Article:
Banc Sabadell | The Government is looking for the “quickest” formula to increase tax pressure on the big electricity companies. The most feasible and fast option would be to implement a surcharge on corporate tax via a decree law, with which the the energy firms’ ‘windfall profits’ from the rise in prices would be additionally taxed. Given the technical complexity of this, it is being considered whether to include it in the extension of the Anticrisis Law (planned for June 28) or in an “ad hoc” law afterwards. The percentage of the charge which UP is proposing looks to finance, at least, the deficit of the Autonomous Communities and municipalities which could be generated by financing a 10 euros transport pass (an estimated total of 560 million euros).
This news is in line with what was anticipated over the last few days, although it would imply an advance (it was expected to be in the 2023 Budget). This measure has been implemented in other countries (Italy, Greece…), with a very limited impact on the sector’s accounts as it only applies to the excess profits. It remains to be seen what the final surcharge will be (at the moment a reduced amount is being talked about, representing less than 1% of the sector’s pretax profit). However, the companies would have mechanisms with which to transfer new tax figures to the end consumer. In any event, those domestic integrated firms with greater geographical and business diversification, like Iberdrola, should be the least affected.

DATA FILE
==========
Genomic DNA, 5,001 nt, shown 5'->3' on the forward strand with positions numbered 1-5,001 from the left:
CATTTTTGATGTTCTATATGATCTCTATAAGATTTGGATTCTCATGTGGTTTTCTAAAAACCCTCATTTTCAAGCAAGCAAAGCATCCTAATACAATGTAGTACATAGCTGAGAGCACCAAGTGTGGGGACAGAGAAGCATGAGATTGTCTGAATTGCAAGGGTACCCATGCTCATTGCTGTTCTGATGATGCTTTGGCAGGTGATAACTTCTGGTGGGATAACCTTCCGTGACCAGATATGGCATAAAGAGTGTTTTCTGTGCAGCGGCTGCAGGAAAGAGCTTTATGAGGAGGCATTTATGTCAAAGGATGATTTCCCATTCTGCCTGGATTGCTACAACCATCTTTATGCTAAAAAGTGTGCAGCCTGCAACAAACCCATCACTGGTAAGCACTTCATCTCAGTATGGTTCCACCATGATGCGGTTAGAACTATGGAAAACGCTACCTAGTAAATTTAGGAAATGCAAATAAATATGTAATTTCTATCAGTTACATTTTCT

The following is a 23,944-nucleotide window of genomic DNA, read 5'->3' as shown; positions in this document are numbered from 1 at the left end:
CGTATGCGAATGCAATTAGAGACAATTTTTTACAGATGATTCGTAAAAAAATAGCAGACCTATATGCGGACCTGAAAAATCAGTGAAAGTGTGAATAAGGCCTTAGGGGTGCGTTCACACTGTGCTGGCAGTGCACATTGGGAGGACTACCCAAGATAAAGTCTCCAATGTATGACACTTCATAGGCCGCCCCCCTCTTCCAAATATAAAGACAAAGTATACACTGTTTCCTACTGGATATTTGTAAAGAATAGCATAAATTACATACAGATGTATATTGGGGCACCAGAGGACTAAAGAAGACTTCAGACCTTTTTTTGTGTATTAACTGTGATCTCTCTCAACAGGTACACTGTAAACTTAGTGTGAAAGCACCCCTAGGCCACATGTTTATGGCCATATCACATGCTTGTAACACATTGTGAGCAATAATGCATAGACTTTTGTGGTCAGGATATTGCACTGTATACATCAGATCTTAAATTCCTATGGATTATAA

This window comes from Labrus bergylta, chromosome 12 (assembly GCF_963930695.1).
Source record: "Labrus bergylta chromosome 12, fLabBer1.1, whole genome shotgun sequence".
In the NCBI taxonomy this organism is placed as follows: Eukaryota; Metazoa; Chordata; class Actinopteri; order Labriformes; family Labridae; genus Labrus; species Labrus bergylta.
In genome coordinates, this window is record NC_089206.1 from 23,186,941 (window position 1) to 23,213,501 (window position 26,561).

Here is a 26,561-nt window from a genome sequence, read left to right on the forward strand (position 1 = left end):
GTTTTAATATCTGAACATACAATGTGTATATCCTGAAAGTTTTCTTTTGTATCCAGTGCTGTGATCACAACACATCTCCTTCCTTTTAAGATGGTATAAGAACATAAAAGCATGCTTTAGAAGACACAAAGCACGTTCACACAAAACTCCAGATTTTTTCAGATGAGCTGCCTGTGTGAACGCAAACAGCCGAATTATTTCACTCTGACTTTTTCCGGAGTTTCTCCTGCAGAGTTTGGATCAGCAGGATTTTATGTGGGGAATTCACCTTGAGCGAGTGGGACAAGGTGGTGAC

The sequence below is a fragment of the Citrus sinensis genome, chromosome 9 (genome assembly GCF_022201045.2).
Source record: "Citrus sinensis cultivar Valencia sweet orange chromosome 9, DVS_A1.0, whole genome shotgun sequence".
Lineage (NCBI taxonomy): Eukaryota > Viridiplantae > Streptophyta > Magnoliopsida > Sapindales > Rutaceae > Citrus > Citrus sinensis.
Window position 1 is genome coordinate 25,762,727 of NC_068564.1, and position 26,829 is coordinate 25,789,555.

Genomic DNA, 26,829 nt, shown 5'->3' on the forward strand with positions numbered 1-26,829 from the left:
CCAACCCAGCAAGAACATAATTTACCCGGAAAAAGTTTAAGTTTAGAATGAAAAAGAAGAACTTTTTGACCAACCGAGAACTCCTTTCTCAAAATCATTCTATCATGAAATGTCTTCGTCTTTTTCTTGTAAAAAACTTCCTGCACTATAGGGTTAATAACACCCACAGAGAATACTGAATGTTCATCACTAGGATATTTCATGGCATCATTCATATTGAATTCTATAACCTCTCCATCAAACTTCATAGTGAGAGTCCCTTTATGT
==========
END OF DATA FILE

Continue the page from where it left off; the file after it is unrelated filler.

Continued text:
As far as the oil companies are concerned, we believe that the tax would also apply, as well as an extension to the current rebate of 20 cts/litre (which would end June 30). Nonetheless, we continue to prefer out of our coverage universe those companies with greater exposure to renewables. We would highlight Iberdrola, Ecoener, and with less potential, Acciona Energía. For Repsol the impact could be limited, without knowing more details on the tax.